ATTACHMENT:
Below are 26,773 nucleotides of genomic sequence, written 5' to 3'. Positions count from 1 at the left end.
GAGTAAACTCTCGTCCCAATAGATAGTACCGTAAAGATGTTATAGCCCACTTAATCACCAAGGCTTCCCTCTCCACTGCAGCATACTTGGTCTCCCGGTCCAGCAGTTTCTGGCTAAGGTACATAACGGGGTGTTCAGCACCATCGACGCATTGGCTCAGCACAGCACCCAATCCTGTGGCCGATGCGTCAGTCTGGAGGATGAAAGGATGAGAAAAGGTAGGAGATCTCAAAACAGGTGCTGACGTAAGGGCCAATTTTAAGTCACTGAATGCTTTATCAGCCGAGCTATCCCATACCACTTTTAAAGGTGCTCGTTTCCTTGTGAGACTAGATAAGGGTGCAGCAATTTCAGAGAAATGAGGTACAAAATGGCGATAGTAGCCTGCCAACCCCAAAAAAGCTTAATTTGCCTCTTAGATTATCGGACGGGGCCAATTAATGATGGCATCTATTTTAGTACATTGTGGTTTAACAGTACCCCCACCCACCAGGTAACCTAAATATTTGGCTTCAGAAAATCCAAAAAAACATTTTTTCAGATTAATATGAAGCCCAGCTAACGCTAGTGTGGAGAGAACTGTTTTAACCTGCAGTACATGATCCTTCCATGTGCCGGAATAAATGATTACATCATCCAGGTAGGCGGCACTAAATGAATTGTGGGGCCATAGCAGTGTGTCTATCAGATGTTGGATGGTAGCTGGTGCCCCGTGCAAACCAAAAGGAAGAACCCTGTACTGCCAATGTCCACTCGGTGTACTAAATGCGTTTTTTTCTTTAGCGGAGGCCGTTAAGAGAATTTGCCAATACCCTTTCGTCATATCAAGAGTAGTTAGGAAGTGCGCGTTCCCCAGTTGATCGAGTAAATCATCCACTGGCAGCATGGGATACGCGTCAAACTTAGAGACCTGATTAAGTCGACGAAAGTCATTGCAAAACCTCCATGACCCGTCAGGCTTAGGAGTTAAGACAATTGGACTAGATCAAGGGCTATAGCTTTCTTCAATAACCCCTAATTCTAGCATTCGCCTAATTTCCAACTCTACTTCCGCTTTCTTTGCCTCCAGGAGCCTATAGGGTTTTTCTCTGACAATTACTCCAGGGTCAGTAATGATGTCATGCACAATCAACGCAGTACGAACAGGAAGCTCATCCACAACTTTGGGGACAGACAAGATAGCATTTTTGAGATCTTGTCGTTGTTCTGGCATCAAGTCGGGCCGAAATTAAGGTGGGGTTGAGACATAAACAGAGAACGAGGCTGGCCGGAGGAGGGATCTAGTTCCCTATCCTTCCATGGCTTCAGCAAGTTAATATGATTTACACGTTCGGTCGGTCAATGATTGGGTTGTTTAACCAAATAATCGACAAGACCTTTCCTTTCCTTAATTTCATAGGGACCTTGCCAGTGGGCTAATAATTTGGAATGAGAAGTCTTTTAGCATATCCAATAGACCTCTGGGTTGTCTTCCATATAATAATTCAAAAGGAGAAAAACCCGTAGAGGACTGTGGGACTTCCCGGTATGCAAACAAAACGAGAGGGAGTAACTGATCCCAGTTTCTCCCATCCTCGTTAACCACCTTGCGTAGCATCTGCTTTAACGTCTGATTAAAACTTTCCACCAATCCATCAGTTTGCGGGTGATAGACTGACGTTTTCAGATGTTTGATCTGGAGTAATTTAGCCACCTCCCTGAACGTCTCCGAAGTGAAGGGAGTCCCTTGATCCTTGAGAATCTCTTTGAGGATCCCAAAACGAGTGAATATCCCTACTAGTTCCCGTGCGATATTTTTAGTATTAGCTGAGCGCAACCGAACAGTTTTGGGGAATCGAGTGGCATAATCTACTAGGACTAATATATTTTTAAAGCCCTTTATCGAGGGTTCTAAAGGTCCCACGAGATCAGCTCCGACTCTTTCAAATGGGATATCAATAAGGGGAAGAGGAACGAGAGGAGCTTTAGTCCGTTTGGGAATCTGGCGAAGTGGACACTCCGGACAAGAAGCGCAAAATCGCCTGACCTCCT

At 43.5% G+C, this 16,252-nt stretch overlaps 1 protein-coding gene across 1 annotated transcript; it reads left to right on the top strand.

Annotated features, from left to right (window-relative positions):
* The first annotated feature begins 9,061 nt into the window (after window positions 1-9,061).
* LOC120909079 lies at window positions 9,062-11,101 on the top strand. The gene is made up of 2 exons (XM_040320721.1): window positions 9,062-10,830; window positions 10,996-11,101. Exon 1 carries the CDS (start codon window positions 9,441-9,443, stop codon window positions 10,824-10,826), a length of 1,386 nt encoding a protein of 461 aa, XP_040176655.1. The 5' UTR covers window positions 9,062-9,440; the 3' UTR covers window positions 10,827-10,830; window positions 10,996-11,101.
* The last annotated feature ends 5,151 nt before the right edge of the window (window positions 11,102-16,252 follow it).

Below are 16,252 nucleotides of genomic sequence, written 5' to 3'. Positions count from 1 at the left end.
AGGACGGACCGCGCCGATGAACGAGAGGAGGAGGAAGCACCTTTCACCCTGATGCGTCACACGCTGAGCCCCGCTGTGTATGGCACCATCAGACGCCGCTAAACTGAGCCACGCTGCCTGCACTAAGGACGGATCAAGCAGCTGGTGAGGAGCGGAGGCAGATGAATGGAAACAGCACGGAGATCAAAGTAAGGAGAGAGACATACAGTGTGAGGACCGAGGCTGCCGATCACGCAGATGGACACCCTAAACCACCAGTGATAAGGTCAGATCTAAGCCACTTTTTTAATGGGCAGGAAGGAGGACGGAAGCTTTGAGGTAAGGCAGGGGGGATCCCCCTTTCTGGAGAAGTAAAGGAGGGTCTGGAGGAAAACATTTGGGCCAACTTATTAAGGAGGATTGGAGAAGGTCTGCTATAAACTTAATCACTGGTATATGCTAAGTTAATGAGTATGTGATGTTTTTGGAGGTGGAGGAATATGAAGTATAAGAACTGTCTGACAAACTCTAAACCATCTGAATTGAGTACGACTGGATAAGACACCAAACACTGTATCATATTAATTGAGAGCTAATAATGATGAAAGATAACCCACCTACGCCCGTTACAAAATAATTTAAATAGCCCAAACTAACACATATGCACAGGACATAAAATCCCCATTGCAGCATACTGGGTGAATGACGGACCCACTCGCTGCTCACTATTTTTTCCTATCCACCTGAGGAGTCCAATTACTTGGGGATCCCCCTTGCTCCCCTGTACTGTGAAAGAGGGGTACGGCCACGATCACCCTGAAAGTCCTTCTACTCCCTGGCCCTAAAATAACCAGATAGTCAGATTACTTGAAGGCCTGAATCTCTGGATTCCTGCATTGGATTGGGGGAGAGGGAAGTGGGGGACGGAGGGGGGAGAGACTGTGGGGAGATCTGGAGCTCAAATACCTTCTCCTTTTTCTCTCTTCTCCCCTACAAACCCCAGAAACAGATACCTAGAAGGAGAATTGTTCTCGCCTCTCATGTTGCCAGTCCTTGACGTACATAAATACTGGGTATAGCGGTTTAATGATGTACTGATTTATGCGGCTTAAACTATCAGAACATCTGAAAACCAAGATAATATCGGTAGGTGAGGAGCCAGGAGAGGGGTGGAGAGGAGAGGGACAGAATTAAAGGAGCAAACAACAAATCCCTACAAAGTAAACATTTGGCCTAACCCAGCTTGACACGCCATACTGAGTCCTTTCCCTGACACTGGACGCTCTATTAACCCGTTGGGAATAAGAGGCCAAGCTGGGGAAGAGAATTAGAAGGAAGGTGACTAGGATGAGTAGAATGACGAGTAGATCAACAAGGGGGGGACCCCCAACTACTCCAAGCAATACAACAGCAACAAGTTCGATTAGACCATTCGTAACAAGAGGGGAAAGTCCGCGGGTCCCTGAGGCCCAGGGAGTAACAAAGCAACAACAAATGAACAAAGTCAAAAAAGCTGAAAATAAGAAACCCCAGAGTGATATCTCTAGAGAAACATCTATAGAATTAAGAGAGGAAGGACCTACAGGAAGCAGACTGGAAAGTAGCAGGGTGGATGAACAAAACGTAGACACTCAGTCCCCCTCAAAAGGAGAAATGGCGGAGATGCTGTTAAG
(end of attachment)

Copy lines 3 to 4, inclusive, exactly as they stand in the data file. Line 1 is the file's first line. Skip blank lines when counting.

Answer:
At 43.5% G+C, this 16,252-nt stretch overlaps 1 protein-coding gene across 1 annotated transcript; it reads left to right on the top strand.

Annotated features, from left to right (window-relative positions):